4. https://www.theguardian.com/environment/2017/mar/23/more-than-half-australian-snake-bite-deaths-since-2000-occurred-at-victims-home
  5. https://www.abc.net.au/news/2020-03-08/coronavirus-related-death-in-sydney-hospital/12036410
  6. https://www.nytimes.com/2020/02/28/health/coronavirus-pandemic-epidemic.html
  7. https://www.livescience.com/coronavirus-updates.html
  8. https://www.theatlantic.com/ideas/archive/2020/03/were-not-facing-second-spanish-flu/607354/
  9. https://apps.who.int/iris/bitstream/handle/10665/44123/9789241547680_eng.pdf
  10. https://sydney.edu.au/news-opinion/news/2019/01/21/centenary-of–spanish-flu–pandemic-in-australia.html
  11. https://www.nma.gov.au/defining-moments/resources/influenza-pandemic
  12. http://www.blotreport.com/2018/10/03/promiscuous-anti-vaxxer-joyce/
  13. http://www.blotreport.com/2019/12/27/there-goes-another-marble/
  14. http://www.blotreport.com/2019/11/16/barnabys-lost-marbles/

9 Comments

  • I reckon the “Beetrooter’s gullibles” are mostly the dickheads out there stocking up on toilet paper.

    Perhaps the village idiot will have a calming effect on them.

    • admin says:

      Gordon,
      That is what I thought. I’d like to see a Venn diagram of One Notion voters and Bog-roll hoarders. I expect there would be quite an amount of overlap at least with some of them.

  • JON says:

    Let’s face it, we all know Joyce has the intellect of a juvenile and the ability to articulate his myriad random “thoughts” is not one of his strengths, if indeed he as any. He makes more sense when he’s pissed, as he showed before Xmas last year, and no-one has yet made any sense of that rant as far as I know.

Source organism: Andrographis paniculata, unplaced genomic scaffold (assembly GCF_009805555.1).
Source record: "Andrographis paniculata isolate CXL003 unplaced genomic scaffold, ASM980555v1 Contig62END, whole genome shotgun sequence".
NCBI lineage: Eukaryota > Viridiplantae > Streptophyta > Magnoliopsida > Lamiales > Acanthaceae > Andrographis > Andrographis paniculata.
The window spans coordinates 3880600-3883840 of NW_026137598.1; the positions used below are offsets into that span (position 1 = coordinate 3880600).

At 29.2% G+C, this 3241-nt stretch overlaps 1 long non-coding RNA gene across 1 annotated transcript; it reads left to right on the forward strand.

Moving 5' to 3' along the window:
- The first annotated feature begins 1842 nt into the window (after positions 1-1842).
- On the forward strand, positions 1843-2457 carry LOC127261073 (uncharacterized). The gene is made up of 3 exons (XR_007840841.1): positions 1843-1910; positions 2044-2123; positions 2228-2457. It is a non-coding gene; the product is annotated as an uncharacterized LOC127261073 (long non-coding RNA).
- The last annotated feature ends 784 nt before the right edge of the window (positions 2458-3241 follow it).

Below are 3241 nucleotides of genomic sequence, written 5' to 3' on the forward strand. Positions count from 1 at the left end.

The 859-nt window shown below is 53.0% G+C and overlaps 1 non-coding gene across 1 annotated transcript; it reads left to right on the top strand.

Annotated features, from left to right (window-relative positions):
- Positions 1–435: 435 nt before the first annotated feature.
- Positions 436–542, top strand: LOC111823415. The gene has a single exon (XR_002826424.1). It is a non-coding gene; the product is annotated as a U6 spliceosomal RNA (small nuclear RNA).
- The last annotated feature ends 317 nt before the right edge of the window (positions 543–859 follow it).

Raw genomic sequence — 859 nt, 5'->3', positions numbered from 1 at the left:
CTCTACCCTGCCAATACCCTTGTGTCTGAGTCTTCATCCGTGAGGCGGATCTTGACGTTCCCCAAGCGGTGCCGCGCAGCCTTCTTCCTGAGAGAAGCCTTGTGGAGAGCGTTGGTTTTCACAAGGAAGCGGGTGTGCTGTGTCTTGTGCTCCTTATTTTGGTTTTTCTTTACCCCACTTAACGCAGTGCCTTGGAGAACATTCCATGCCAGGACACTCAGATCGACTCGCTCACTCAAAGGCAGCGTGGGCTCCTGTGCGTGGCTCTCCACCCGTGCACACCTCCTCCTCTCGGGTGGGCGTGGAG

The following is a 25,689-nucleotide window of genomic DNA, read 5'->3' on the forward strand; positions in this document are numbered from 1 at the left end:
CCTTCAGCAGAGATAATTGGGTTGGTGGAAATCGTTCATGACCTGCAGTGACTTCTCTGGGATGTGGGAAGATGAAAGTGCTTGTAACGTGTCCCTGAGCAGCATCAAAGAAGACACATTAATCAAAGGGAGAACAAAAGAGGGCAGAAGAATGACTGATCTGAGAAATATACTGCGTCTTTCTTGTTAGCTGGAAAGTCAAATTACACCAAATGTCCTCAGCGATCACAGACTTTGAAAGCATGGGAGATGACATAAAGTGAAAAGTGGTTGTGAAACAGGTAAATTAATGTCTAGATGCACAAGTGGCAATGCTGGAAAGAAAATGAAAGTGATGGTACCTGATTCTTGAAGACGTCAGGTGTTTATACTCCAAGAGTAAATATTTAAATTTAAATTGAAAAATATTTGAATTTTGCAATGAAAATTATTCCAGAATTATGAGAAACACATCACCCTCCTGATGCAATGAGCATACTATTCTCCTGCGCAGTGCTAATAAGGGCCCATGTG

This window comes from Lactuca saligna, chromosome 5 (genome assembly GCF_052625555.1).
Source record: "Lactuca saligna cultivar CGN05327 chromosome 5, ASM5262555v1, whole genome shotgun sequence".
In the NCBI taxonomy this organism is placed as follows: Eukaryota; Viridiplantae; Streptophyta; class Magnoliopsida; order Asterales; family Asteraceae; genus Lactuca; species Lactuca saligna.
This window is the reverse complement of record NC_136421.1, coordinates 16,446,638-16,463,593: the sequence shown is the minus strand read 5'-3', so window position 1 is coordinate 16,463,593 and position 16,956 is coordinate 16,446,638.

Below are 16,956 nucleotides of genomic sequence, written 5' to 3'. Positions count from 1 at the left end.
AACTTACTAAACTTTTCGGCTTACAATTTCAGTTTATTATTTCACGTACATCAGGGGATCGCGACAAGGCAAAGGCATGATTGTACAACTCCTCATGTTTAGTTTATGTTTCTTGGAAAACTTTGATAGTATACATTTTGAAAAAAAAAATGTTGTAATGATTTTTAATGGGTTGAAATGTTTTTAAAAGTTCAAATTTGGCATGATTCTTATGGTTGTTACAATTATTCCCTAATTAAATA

An adult would have used world road deaths (millions annually?) or even the last big flu “epidemic” (2018 – 80,000 deaths) to make the point that some of the reactions (stock market, business shutdowns etc) appear to be based on panic to some extent. Presumably that was his point? Who knows? That said even a semi economically-literate person (I’d put Joyce in the bottom decile of that demographic) would know that the stock market in particular has been overheated for quite a while and overdue for a correction.

    I doubt this virus will wake Australians up but it’s just another example of how dependent we are on others to do things for us – make our goods, process our food, provide our oil etc.

    Here’s my advice to Barnyard. Look on the bright side old bean. It’s a great distraction for the culpably moribund government you’re a part of, and it’s taking away the focus from the corruption, nepotism and incompetence of your coalition mates. Every cloud has a silver lining eh Beetrooter?